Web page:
In my post “The Wisdom of Crowds, Friends, and Experts,” I used Amazon, Facebook and Pandora respectively as examples of three techniques used by the recommendation engines increasingly provided by websites, social networks and mobile apps.

Richard Jarvis commented that my assessment of the data quality associated with these techniques actually needed to look at metadata, data and information, as well as knowledge management. “For crowd-sourced data, we’re assessing quality based on the first-order value rather than the immediate downstream usability. We’re not questioning the accuracy of Amazon’s assertion that customers who purchased X also purchased Y. Rather, we’re interested in the relevance of that information. In terms of knowledge management, I would describe this as broadening data quality to embrace information and knowledge quality.”

As usual, I agreed with Richard. Amazon is not providing access to the operational data underlying their recommendations, which is, of course, understandable, but instead Amazon is providing some aggregated information (e.g., sales rank) along with some detailed information (e.g., consumer reviews) and numerous metadata attributes (e.g., product category).

We have no way of knowing if the underlying operational data is accurate (as well as other aspects of data quality), nor do we have any way of verifying any aspect of the information quality. Some of the metadata could be verified by cross-referencing other sources (e.g., for books, we could verify the metadata with the publishers and other sellers such as Barnes & Noble).

Making use of Amazon’s information has to be done on the assumption of quality – something that data and information quality professionals would never endorse in other contexts (e.g., within Amazon’s internal financial accounting systems).

While this situation has always existed, the Internet and the era of big data is exacerbating it. Although this example focused on recommendation engines, many of the sources involved in big data analytics face this same challenge, such as sentiment analysis and other analysis that is dependent upon self-reported data.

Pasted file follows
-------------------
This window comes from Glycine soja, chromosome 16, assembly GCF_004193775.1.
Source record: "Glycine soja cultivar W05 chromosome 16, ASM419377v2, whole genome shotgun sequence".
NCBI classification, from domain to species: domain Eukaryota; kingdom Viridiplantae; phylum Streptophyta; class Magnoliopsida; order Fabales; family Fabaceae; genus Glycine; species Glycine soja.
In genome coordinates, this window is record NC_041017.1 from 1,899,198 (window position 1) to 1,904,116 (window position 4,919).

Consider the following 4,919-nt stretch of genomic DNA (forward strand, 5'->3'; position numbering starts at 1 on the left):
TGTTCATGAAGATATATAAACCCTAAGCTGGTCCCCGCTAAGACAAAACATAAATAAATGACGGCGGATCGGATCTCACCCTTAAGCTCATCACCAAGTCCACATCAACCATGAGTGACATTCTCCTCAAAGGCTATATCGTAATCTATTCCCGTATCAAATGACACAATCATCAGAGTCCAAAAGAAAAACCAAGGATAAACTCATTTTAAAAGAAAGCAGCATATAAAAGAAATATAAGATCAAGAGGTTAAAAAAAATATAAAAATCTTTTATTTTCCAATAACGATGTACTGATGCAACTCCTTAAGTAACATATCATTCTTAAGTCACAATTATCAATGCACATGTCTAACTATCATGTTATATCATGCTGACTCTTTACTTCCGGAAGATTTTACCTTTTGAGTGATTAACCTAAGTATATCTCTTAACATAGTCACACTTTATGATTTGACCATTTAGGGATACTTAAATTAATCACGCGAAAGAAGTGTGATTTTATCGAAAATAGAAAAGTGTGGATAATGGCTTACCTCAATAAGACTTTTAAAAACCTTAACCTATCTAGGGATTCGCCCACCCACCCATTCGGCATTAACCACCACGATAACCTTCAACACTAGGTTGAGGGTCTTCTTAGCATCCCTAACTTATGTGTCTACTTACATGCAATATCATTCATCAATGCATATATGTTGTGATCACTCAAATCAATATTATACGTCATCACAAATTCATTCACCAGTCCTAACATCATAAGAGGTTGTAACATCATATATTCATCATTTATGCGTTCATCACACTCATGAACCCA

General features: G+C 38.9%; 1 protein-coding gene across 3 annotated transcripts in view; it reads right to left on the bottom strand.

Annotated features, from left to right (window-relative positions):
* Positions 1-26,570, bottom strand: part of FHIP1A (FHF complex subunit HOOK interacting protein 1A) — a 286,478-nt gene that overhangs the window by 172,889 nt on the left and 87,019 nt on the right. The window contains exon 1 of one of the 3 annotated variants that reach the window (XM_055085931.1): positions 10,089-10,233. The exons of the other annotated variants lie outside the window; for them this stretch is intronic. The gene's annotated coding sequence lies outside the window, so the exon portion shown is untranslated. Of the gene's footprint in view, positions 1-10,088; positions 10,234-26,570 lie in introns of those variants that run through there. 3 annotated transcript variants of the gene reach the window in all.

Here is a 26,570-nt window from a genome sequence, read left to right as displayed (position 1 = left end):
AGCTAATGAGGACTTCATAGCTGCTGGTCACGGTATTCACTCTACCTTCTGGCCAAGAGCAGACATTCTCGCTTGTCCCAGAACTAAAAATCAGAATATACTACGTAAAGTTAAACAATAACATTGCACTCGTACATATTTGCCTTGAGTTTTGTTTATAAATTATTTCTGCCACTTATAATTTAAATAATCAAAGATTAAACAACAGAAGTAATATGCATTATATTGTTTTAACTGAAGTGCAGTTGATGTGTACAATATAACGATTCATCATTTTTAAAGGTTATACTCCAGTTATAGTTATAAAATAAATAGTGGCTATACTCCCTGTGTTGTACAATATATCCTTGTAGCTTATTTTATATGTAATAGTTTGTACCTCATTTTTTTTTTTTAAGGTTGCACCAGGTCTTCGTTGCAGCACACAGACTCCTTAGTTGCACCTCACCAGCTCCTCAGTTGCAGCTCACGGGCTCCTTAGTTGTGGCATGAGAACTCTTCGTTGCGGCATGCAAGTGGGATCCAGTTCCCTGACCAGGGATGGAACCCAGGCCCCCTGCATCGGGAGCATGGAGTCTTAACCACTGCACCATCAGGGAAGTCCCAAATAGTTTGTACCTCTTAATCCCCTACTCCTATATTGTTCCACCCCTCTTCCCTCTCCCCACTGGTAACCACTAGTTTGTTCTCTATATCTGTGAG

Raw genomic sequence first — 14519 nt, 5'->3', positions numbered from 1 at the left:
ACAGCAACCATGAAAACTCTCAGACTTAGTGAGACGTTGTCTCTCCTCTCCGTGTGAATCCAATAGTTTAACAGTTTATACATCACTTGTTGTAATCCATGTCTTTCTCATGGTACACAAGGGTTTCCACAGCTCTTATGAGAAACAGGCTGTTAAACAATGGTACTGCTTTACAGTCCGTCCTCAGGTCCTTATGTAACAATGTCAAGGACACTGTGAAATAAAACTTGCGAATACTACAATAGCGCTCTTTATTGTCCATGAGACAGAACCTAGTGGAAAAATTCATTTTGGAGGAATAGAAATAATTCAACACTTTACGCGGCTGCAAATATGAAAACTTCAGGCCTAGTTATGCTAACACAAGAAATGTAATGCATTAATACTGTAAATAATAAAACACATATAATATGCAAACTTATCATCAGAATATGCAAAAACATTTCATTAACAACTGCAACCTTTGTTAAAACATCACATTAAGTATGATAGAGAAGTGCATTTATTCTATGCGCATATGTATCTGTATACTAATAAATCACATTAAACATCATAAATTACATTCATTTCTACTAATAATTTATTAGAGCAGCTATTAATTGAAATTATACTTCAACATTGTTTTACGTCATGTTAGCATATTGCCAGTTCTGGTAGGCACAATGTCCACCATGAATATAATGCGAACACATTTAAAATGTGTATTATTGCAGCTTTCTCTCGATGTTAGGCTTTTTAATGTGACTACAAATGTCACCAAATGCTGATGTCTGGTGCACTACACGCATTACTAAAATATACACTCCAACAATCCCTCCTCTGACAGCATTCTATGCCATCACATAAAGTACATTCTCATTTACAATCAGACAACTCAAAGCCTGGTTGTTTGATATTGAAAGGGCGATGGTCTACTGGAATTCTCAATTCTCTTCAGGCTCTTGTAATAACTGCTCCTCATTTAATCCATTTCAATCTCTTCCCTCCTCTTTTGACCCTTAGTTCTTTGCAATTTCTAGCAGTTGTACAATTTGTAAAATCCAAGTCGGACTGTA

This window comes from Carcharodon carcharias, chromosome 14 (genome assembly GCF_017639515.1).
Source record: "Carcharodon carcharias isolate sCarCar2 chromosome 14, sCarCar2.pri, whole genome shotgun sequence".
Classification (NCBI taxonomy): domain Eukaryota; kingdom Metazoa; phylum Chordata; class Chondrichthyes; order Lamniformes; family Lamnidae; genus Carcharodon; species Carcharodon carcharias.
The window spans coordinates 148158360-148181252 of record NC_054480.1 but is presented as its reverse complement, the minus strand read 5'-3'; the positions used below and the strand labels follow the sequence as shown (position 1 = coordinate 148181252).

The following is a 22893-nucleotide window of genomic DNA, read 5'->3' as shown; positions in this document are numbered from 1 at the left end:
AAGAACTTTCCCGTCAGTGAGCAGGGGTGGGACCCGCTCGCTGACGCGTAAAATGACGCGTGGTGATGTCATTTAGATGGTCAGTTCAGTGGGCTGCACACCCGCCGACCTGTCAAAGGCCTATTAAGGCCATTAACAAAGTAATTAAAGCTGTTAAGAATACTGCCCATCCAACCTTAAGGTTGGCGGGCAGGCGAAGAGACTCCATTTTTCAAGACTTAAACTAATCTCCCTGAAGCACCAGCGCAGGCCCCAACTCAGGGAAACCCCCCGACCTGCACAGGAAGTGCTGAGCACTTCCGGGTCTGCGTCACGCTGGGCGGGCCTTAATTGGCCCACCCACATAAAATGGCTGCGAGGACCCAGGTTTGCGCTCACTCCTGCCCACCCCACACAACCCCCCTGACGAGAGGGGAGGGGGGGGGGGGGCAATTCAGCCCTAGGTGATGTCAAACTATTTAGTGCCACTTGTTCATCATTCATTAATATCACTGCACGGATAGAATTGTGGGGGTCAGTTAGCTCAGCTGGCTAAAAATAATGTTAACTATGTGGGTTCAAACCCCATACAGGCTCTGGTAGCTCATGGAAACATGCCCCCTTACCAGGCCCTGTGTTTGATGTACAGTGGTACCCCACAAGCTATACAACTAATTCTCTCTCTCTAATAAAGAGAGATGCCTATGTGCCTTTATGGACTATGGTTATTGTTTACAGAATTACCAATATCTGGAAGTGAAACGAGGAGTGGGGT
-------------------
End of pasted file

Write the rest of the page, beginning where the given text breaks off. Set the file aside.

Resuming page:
Furthermore, I would argue that many, for lack of a better term, traditional data and information management applications, have functioned off of the same assumption of quality even though data and information quality best practices are implemented. By extension, though there is an assumption that quality business decisions can only be made based on quality metadata, data, and information, if that were true in all cases, then every business would be bankrupt.

None of this is meant to imply that quality is not important.

On the contrary, my point is that in almost every application of metadata, data, and information, there is an assumption of quality. Obviously, this assumption should be tested whenever it can be, but we have to accept the fact that there will be many times when we will not be able to, thus forcing us to leverage metadata, data and information on the assumption of their quality.

This post originally appeared at OCDQ Blog.